Right now, Carson is polling well. The latest CNN/ORC survey of Republican and independent voters has him in second place to Mitt Romney. That, of course, owes much to his visibility on Fox News and could change a lot as the primary takes shape, but Carson is the type of candidate who could pull off an upset in early primary states like Iowa and South Carolina.
He is the un-Obama. If Obama was elected without having accomplished much of anything, Carson’s accomplishments — in 1987 he became the first physician to separate twins conjoined at the head — are undeniable. If Obama has lived a thoroughly political life, charting his path from community organizer to president in a matter of years, Carson made a name outside of politics and, until recently, inhabited a world apart from it. So thoroughly did he ignore the traditional rules of politics and decorum that he burst onto the national scene by delivering the president a verbal spanking as Obama sat just a few feet away at the National Prayer Breakfast in 2013.
But, according to Giles, Carson may be the man to unite the country in 2016.
“Forget about Republicans and Democrats, we need a president of the United States who’s going to bring people together,” he says. “And the guy who’s going to do that is not going to be the fiery type, he’s not going to be the guy who [makes us] say, ‘Oh, wow, he’s full of passion up on that stage because he raises his voice or he’s angry.’ Ben is thoughtful, he’s inclusive, he’s a great listener. He has some skill sets that we as the public ought to be looking for in a president but so often don’t. So in our campaign, we’ve got to get that message across.”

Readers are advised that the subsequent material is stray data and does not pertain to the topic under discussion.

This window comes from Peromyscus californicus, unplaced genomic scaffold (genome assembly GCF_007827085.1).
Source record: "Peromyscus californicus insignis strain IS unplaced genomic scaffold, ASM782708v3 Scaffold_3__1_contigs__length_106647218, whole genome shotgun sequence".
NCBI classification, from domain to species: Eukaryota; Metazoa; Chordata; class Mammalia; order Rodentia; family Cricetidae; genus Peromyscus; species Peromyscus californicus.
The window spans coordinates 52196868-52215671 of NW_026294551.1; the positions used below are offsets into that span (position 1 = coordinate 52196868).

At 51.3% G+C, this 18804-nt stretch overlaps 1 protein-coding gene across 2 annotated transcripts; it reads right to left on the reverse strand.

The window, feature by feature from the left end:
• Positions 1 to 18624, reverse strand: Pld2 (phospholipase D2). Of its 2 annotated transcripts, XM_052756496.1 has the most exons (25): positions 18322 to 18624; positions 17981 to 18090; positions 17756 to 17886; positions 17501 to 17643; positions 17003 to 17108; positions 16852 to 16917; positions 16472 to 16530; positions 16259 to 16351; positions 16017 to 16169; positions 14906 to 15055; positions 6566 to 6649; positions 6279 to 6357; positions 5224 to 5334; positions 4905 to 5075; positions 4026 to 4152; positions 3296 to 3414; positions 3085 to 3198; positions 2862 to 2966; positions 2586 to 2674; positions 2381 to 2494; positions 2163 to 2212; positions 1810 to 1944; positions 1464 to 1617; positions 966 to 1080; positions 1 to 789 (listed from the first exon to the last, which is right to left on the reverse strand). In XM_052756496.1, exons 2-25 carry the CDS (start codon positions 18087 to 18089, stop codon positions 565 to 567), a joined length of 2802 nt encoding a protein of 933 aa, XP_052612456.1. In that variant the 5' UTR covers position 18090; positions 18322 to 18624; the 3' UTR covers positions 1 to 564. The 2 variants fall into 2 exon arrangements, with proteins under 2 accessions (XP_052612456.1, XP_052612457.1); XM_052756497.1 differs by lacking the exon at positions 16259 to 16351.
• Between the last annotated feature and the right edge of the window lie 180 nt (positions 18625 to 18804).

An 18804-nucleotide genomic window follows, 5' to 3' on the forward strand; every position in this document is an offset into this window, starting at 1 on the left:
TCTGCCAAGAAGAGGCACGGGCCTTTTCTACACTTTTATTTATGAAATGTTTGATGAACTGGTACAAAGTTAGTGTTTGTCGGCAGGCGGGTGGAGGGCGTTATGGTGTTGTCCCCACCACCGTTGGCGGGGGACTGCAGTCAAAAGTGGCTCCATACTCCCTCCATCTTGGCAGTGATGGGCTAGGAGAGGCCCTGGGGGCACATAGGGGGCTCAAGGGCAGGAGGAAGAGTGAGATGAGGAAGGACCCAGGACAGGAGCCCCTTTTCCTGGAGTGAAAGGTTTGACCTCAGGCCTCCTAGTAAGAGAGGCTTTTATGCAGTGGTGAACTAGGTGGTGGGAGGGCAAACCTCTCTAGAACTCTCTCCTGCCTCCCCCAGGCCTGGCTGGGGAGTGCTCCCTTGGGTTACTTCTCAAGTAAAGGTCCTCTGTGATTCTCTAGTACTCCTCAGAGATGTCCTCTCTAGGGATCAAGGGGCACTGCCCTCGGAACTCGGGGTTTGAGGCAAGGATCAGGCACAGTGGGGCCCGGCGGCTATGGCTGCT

Across town are the offices of Carson’s longtime business manager, the television and radio personality Armstrong Williams. He sits amid life-size cardboard cutouts of John McCain and Barack Obama. “I get to see the president every day,” he joked to me when I dropped by on Monday. Williams isn’t as excited as the rest of Carson’s associates about the prospect of a presidential bid. “I don’t think he should run for president — that’s not something that I would wish upon him or anybody else,” Williams says. “But I know that’s something that he’s contemplating.”
Williams is protective of his client and friend, whom he says he used to speak with every morning as Carson drove from his home to his office at Johns Hopkins. They have known each other for 25 years. I ask what he thinks of the criticism in conservative circles that, if Carson runs, he may be the Herman Cain of 2016, a political outsider with grassroots support who ultimately fumbles on the national stage. Williams jumps at the question.
“What’s a Herman Cain?” he asks, rhetorically. “Oh, no,” Williams says of Carson. “He’s different. He’s a surgeon.” It’s one of his favorite refrains, repeated often throughout our talk. Later, he is still miffed. Mike Nason arrives to meet him for lunch. Williams turns to him: “She asked me if he was going to be like Herman Cain. I said, ‘Herman who?’ 9-9-9? That sounds like an emergency call.”
“Now, tell her why you’re here so she knows I’m not pulling her leg,” Williams demands, referring to the interviews that are already under way at the Hyatt.
Cautious, Nason says, “I’m here to see Ben Carson,” even though he is also part of the interview process and has stepped away only momentarily.
“That’s not why you’re here,” Williams says. “You guys are interviewing!”
And so they are. At the Hyatt, Terry Giles talks about his ambition to build a campaign that is “completely out of the box.” It already is.
— Eliana Johnson is Washington editor of National Review.